Direct provision is a State-funded system providing food and shelter for people seeking international protection in Ireland while their applications are being processed. It was established in 2000 as a temporary measure to deal with big increases in the numbers of applicants.
As of June 2022 11,689 people, including nearly 2,800 children, are currently living in direct provision.. The majority of residents in centres come from Pakistan, Nigeria, Zimbabwe, the Democratic Republic of Congo, Albania, Malawi, South Africa, Bangladesh, Afghanistan and Syria. Another 84 nationalities are also represented in the centres.
What do asylum seekers live on?
Adults receive a personal allowance of €38.80 per week. Children receive an allowance of €29.80 per week. The weekly allowance was raised from €19.10 for adults and €15.60 for children in August 2017.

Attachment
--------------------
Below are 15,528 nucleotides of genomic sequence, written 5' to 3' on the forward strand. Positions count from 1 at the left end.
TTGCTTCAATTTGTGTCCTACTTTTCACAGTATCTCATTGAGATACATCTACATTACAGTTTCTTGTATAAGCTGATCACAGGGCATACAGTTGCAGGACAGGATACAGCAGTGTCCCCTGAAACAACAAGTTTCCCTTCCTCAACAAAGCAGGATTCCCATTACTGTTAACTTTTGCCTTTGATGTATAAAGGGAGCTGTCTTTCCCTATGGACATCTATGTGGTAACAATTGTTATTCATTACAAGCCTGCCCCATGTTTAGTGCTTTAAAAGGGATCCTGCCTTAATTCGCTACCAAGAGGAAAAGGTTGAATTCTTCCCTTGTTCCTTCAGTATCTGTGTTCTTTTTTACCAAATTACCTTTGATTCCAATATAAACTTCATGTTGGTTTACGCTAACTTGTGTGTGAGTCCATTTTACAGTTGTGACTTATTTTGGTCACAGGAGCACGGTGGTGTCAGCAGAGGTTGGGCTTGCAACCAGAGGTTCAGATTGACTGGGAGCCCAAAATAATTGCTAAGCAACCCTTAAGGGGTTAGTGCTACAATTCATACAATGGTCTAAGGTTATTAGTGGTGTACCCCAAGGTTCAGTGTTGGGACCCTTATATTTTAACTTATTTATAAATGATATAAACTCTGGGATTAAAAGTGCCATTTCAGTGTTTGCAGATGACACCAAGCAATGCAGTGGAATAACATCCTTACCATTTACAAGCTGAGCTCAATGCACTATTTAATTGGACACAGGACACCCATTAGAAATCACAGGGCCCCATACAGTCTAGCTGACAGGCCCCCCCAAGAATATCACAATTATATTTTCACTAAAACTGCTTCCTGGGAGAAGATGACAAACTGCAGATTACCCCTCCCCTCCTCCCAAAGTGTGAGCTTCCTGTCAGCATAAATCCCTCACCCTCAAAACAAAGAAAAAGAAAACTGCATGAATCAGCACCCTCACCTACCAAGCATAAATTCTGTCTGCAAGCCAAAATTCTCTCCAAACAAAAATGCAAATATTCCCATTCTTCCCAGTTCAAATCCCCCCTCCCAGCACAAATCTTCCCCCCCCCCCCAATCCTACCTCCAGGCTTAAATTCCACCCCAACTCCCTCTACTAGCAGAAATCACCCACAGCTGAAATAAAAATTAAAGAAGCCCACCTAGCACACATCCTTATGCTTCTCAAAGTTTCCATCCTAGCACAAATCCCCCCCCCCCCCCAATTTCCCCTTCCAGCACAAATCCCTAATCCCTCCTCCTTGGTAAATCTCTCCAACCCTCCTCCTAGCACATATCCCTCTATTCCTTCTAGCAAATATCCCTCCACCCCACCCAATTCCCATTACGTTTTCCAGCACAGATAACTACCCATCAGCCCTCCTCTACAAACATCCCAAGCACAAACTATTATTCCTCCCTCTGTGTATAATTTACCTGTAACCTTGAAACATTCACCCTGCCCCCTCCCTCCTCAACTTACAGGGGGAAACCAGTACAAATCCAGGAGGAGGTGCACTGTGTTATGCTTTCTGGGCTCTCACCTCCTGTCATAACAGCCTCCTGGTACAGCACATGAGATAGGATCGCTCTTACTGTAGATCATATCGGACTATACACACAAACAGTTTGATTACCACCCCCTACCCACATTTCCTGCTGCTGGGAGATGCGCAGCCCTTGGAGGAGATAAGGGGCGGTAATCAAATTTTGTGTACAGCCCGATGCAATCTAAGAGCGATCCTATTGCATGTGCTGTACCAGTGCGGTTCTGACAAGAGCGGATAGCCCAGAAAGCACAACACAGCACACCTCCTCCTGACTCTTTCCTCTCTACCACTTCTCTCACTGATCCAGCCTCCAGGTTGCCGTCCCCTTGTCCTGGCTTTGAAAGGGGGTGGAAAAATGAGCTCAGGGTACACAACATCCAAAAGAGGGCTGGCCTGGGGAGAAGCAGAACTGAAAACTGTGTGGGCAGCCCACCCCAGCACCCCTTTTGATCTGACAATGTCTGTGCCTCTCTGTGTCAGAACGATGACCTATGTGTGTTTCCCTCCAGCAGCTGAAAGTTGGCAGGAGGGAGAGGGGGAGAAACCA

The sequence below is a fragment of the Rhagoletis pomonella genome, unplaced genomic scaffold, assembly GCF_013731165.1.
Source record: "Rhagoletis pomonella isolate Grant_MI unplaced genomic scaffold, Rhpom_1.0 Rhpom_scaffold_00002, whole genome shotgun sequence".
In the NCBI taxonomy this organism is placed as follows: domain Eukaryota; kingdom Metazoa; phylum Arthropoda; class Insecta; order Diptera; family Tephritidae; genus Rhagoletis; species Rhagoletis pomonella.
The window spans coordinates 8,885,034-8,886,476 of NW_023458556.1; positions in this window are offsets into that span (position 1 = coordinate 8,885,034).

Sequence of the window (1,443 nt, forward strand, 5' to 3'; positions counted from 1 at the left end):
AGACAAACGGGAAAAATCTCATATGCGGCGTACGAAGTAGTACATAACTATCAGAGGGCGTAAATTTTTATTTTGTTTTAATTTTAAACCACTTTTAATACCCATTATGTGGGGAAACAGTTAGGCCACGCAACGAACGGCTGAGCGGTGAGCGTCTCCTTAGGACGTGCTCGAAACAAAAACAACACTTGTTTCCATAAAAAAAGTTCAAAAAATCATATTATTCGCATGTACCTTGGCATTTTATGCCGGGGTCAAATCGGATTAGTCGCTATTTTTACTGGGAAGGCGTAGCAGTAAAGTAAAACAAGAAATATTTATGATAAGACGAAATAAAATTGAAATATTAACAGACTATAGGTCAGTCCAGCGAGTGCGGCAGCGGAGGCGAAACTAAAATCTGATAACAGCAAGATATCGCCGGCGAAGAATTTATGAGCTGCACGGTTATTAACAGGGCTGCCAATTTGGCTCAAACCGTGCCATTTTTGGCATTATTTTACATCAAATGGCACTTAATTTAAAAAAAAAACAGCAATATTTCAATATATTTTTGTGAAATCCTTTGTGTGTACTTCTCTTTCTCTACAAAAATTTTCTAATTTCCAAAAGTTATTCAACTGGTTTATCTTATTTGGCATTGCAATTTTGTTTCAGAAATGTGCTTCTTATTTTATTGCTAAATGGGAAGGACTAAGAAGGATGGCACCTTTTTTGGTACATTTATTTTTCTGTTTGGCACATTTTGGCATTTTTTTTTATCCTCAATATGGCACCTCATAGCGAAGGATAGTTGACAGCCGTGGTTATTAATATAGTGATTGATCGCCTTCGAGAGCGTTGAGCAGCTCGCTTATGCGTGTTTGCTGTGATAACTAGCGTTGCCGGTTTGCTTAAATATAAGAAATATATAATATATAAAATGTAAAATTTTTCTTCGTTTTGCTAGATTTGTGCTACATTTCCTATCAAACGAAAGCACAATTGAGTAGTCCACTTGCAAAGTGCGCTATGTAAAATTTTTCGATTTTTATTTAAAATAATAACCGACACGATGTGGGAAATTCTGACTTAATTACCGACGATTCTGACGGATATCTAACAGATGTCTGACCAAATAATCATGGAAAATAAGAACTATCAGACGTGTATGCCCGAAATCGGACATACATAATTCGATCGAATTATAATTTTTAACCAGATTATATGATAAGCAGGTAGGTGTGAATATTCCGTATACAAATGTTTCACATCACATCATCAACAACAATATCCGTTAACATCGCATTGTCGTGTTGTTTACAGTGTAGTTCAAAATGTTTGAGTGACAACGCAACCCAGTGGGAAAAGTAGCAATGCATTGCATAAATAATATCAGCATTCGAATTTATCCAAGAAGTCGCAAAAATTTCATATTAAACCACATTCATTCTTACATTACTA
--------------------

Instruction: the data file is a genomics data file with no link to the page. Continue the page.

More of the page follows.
Time spent in the system
Residents were spending an average of 23 months in direct provision by the end of December 2017. In 2019 this figure had reduced but over a third spent two or more years in the system.
Some centres, like Mosney in Co Meath, have fully self-catering accommodation where residents can cook their own meals. Other centres have more limited cooking facilities where residents can cook on hobs in a communal area. The remainder of centres provide canteen style food.
Some of the centres have very limited exercise equipment inside and/or outside the main buildings. Most asylum seekers do not partake in any organised sport or physical activity though they will spend much of their day walking to save money on transport costs.
Ability to work
In 2017 the Supreme Court found that the ban on those in direct provision seeking work was unconstitutional. Now work permits are granted to some asylum seekers.